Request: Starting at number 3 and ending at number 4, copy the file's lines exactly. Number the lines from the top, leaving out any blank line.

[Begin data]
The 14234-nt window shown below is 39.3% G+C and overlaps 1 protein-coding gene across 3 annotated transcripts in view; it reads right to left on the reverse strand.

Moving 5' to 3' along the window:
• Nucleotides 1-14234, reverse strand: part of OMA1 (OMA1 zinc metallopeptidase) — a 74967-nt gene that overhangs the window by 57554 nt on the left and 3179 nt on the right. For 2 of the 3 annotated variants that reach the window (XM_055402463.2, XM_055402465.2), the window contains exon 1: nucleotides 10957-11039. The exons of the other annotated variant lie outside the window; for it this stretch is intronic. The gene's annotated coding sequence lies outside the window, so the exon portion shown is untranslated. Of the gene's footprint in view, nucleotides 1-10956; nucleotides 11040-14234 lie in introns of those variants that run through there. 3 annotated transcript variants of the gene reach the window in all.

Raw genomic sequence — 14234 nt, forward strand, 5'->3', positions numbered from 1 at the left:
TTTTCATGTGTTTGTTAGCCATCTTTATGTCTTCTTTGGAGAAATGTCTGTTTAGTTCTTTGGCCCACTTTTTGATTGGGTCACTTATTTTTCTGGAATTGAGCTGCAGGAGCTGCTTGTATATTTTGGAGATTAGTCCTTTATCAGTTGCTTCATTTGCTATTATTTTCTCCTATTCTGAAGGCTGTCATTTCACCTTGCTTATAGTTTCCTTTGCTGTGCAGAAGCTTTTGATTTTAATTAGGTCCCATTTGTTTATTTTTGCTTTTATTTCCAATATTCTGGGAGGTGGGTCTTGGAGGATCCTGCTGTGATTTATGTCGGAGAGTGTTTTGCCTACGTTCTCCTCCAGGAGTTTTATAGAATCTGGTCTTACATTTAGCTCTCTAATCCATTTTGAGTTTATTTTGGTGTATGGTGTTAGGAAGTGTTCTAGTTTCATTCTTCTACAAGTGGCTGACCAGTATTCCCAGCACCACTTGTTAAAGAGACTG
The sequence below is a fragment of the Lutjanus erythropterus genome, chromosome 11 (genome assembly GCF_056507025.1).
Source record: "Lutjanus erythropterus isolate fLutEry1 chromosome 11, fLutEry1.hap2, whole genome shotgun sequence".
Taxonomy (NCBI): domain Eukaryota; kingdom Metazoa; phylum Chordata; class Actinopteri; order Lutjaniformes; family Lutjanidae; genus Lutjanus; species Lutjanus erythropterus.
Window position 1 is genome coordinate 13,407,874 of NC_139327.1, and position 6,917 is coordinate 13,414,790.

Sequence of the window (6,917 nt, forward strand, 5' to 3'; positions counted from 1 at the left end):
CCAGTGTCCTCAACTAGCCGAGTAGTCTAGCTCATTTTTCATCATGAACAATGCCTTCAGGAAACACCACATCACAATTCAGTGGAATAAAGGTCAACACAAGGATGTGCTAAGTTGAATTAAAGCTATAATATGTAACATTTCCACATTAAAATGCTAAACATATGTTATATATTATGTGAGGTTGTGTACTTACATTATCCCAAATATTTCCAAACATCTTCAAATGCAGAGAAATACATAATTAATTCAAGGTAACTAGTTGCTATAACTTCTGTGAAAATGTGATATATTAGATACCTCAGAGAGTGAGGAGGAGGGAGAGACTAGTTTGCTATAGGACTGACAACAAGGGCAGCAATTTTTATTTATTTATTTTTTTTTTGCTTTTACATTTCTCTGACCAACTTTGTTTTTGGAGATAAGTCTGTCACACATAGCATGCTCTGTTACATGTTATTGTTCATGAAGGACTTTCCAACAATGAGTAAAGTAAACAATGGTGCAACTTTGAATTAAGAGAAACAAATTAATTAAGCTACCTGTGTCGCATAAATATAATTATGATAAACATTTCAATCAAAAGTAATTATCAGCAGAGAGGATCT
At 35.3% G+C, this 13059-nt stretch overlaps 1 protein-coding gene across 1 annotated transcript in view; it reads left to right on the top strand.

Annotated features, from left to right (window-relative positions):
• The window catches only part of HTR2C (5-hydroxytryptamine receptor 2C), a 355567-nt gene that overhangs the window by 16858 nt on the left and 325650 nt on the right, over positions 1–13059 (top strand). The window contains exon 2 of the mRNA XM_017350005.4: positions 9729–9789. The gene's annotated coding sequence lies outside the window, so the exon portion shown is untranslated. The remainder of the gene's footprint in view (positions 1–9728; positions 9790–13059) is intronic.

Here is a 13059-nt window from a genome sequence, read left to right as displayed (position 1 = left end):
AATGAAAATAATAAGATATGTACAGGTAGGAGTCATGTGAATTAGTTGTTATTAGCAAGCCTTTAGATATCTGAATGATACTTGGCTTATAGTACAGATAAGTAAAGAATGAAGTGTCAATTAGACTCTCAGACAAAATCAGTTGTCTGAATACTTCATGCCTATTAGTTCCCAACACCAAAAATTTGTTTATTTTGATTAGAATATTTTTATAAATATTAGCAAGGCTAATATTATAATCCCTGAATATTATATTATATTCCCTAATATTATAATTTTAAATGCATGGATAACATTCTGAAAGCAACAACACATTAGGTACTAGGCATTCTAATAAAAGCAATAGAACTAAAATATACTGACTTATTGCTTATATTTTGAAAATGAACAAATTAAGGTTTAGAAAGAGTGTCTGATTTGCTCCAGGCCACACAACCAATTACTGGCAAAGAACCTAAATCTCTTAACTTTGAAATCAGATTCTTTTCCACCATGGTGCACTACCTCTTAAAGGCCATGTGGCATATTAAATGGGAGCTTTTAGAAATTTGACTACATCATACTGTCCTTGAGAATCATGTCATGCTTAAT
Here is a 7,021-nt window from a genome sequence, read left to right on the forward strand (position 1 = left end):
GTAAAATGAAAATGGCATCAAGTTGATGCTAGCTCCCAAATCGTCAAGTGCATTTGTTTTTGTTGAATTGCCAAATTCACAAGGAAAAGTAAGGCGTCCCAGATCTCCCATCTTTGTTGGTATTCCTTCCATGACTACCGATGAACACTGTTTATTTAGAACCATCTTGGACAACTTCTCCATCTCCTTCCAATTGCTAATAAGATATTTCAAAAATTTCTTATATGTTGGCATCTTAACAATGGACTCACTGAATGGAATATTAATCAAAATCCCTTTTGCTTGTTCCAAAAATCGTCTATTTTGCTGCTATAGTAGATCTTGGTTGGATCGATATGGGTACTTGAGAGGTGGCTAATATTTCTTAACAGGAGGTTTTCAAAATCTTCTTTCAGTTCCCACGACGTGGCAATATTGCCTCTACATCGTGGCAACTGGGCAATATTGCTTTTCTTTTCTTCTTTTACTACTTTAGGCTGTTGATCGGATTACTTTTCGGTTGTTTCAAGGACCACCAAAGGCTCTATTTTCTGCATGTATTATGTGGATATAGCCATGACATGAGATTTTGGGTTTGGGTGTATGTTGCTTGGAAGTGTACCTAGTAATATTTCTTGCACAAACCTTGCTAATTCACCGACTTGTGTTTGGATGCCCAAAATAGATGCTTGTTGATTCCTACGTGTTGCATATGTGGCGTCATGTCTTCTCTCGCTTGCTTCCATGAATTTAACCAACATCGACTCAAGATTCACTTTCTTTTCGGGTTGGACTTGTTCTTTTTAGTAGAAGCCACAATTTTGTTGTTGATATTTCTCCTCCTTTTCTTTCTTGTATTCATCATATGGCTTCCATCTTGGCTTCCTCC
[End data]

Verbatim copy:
• Nucleotides 1-14234, reverse strand: part of OMA1 (OMA1 zinc metallopeptidase) — a 74967-nt gene that overhangs the window by 57554 nt on the left and 3179 nt on the right. For 2 of the 3 annotated variants that reach the window (XM_055402463.2, XM_055402465.2), the window contains exon 1: nucleotides 10957-11039. The exons of the other annotated variant lie outside the window; for it this stretch is intronic. The gene's annotated coding sequence lies outside the window, so the exon portion shown is untranslated. Of the gene's footprint in view, nucleotides 1-10956; nucleotides 11040-14234 lie in introns of those variants that run through there. 3 annotated transcript variants of the gene reach the window in all.

Raw genomic sequence — 14234 nt, forward strand, 5'->3', positions numbered from 1 at the left: